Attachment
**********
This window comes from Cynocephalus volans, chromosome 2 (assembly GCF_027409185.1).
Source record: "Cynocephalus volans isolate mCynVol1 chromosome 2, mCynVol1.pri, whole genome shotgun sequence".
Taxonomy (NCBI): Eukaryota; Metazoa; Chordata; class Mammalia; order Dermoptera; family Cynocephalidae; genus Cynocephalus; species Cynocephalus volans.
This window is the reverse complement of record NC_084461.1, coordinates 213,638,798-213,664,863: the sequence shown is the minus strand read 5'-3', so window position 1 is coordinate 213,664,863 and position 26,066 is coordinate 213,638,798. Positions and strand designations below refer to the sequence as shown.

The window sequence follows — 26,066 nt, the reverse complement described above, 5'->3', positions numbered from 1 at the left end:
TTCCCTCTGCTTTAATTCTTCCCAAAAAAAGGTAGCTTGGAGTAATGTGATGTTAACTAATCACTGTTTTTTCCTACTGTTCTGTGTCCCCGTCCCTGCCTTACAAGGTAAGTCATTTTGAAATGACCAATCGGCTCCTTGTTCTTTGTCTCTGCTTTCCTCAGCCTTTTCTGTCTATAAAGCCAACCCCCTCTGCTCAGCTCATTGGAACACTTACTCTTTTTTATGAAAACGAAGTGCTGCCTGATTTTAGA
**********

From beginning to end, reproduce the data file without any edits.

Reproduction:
This window comes from Cynocephalus volans, chromosome 2 (assembly GCF_027409185.1).
Source record: "Cynocephalus volans isolate mCynVol1 chromosome 2, mCynVol1.pri, whole genome shotgun sequence".
Taxonomy (NCBI): Eukaryota; Metazoa; Chordata; class Mammalia; order Dermoptera; family Cynocephalidae; genus Cynocephalus; species Cynocephalus volans.
This window is the reverse complement of record NC_084461.1, coordinates 213,638,798-213,664,863: the sequence shown is the minus strand read 5'-3', so window position 1 is coordinate 213,664,863 and position 26,066 is coordinate 213,638,798. Positions and strand designations below refer to the sequence as shown.

The window sequence follows — 26,066 nt, the reverse complement described above, 5'->3', positions numbered from 1 at the left end:
TTCCCTCTGCTTTAATTCTTCCCAAAAAAAGGTAGCTTGGAGTAATGTGATGTTAACTAATCACTGTTTTTTCCTACTGTTCTGTGTCCCCGTCCCTGCCTTACAAGGTAAGTCATTTTGAAATGACCAATCGGCTCCTTGTTCTTTGTCTCTGCTTTCCTCAGCCTTTTCTGTCTATAAAGCCAACCCCCTCTGCTCAGCTCATTGGAACACTTACTCTTTTTTATGAAAACGAAGTGCTGCCTGATTTTAGA